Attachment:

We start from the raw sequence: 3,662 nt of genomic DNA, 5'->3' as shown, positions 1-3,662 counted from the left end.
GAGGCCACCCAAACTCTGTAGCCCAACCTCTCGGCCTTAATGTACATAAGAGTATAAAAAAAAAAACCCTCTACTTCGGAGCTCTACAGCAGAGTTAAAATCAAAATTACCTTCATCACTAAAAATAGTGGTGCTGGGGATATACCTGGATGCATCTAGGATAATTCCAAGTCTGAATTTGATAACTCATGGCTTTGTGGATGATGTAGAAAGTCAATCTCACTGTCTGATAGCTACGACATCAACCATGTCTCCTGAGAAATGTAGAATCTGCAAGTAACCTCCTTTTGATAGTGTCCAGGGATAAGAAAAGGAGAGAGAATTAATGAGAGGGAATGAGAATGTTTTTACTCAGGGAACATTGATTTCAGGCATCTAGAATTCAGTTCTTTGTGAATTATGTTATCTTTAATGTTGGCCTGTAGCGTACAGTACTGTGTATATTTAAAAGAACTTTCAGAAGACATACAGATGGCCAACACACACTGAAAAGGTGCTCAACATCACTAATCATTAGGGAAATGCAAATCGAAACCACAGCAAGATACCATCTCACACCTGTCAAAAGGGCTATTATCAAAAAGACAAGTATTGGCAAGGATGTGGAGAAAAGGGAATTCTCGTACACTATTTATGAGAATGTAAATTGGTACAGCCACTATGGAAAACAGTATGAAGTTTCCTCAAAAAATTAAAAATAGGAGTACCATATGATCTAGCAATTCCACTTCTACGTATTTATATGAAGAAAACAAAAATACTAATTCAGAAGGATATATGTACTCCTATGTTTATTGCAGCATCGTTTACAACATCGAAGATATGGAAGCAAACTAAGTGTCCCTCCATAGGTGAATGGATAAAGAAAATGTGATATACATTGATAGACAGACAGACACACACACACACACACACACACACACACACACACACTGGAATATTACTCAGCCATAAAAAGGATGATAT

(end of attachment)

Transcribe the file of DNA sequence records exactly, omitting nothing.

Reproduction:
We start from the raw sequence: 3,662 nt of genomic DNA, 5'->3' as shown, positions 1-3,662 counted from the left end.
GAGGCCACCCAAACTCTGTAGCCCAACCTCTCGGCCTTAATGTACATAAGAGTATAAAAAAAAAAACCCTCTACTTCGGAGCTCTACAGCAGAGTTAAAATCAAAATTACCTTCATCACTAAAAATAGTGGTGCTGGGGATATACCTGGATGCATCTAGGATAATTCCAAGTCTGAATTTGATAACTCATGGCTTTGTGGATGATGTAGAAAGTCAATCTCACTGTCTGATAGCTACGACATCAACCATGTCTCCTGAGAAATGTAGAATCTGCAAGTAACCTCCTTTTGATAGTGTCCAGGGATAAGAAAAGGAGAGAGAATTAATGAGAGGGAATGAGAATGTTTTTACTCAGGGAACATTGATTTCAGGCATCTAGAATTCAGTTCTTTGTGAATTATGTTATCTTTAATGTTGGCCTGTAGCGTACAGTACTGTGTATATTTAAAAGAACTTTCAGAAGACATACAGATGGCCAACACACACTGAAAAGGTGCTCAACATCACTAATCATTAGGGAAATGCAAATCGAAACCACAGCAAGATACCATCTCACACCTGTCAAAAGGGCTATTATCAAAAAGACAAGTATTGGCAAGGATGTGGAGAAAAGGGAATTCTCGTACACTATTTATGAGAATGTAAATTGGTACAGCCACTATGGAAAACAGTATGAAGTTTCCTCAAAAAATTAAAAATAGGAGTACCATATGATCTAGCAATTCCACTTCTACGTATTTATATGAAGAAAACAAAAATACTAATTCAGAAGGATATATGTACTCCTATGTTTATTGCAGCATCGTTTACAACATCGAAGATATGGAAGCAAACTAAGTGTCCCTCCATAGGTGAATGGATAAAGAAAATGTGATATACATTGATAGACAGACAGACACACACACACACACACACACACACACACACACACACTGGAATATTACTCAGCCATAAAAAGGATGATAT